National Eating Disorders Week is dedicated to heightened awareness around eating disorders. During this week and every week, let’s be sure to remember the men we care for and consider that they, too, may need treatment for eating disorders. Let’s pledge now to get more men the treatment they need and deserve.
*The following video is a recording of a 2015 webinar featuring Theodore E. Weltzin, MD, of Rogers Memorial Hospital. The recording is a detailed update on treating eating disorders in males, includes personal insights from two patients, and is more than one hour in length. Dr. Weltzin specializes in treating males with eating disorders. Rogers Memorial hospital provides behavioral health at multiple locations in 5 states.
Check out the following Males and Eating Disorders Treatment Update video by National Eating Disorders Association
Have you known or cared for males with eating disorders?
How will the information provided here help you provide better care in the future?
Sources and Resources
Eating disorder kills man | | chippewa.com
NIMH >> Eating Disorders: About More Than Food
Males get eating disorders too. Eating disorders in men and boys
Symptoms and causes - Eating disorders - Mayo Clinic
Get in the Know: Males and Eating Disorders | National Eating Disorders Association
Males and Eating Disorders
Men With Eating Disorders Often Ignore SymptomsLast edit by Joe V on Oct 20, '17
Lane Therrell is an advanced practice nursing instructor at Samuel Merritt University and a health empowerment coach in private practice.
Joined: Oct '16; Posts: 50; Likes: 161
Wellness Coach, Clinical Nursing Instructor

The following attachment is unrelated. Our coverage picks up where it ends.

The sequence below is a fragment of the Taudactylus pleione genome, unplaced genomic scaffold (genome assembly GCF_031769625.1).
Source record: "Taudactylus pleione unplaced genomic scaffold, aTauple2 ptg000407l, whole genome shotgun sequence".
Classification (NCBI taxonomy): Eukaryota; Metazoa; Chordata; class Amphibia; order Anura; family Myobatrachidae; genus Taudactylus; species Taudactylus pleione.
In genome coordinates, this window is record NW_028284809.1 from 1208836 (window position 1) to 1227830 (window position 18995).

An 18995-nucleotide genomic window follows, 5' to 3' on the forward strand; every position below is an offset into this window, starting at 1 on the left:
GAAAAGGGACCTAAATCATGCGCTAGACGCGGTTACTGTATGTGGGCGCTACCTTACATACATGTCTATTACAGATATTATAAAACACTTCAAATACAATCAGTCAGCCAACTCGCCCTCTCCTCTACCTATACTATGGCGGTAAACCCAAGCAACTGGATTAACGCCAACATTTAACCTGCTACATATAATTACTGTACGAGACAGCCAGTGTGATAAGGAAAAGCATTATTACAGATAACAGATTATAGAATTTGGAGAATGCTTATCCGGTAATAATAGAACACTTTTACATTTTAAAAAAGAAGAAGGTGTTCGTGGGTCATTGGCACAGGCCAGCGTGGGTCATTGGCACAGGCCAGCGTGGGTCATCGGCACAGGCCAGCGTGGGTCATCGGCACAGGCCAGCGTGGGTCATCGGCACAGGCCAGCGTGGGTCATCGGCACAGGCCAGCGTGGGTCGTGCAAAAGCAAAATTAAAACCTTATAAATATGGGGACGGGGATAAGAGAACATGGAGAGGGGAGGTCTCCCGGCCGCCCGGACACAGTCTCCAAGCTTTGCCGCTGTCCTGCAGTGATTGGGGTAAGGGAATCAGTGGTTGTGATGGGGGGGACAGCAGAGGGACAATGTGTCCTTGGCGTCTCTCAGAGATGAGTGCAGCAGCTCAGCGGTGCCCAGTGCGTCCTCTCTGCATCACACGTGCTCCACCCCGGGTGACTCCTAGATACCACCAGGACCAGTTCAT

6 year(s) of experience in Family Nurse PractitionerFeb 24, '17My last EDU hospitalization was with a guy who had severe bulimia. Something that was talked about and I hadn't thought about before is that the portrayal of mens' figures by media/advertising is just as unrealistic and photoshopped as those of women. My friend was obsessed with the perfect six pack -- but those are just as likely to be photoshopped as a model's flawless skin or perfectly proportioned body.Mar 3, '17Women's health is a specialty, but in my experience, men's health is all too often forgotten. You bring up a great point about how Photoshop influences men's body image too. I'll never forget a 22 year old male patient of mine who insisted that I feel his biceps every time he came in for an office visit. At first, I thought he was hitting on me, but then I realized he was obsessed with his body image. We talked about it, and I assessed him for eating disorders. Fortunately, he did not have an eating disorder at that time, but we took the opportunity to talk about healthy vs unhealthy body image, and the potential for and consequences of eating disorders. I sincerely hope our conversations helped him avert trouble in the long run.Mar 3, '17Links to sources are listed at the end of the article. Interestingly, if you dig deeply into the topic, you will find that the statistics vary, which is beyond the scope of this article. The ultimate takeaway is that more men than you may think are affected.Mar 4, '17I really liked this post because I think a lot of men's health and mental issues aren't recognized enough. I didn't grow up with any males in my household but now that I have two boys I have become acutely aware that men face many of the social pressures to look a certain way that women do but it's not "manly" to talk about it. We have eliminated terms like "be a man" or "man up" from our vocabulary in our household because I think it just sends such a negative message to young boys that they cant talk about things like their body image or emotions surrounding their body.Mar 4, '17Good for you for doing your part to support positive body image and affirmative health language for men.Mar 4, '17Quote from Atl-MurseSomething like 35% of men in the US are obese. I don't think it's too off based to think binge eating among men is that high.What source is suggesting 40% are male. Cite or lose credibility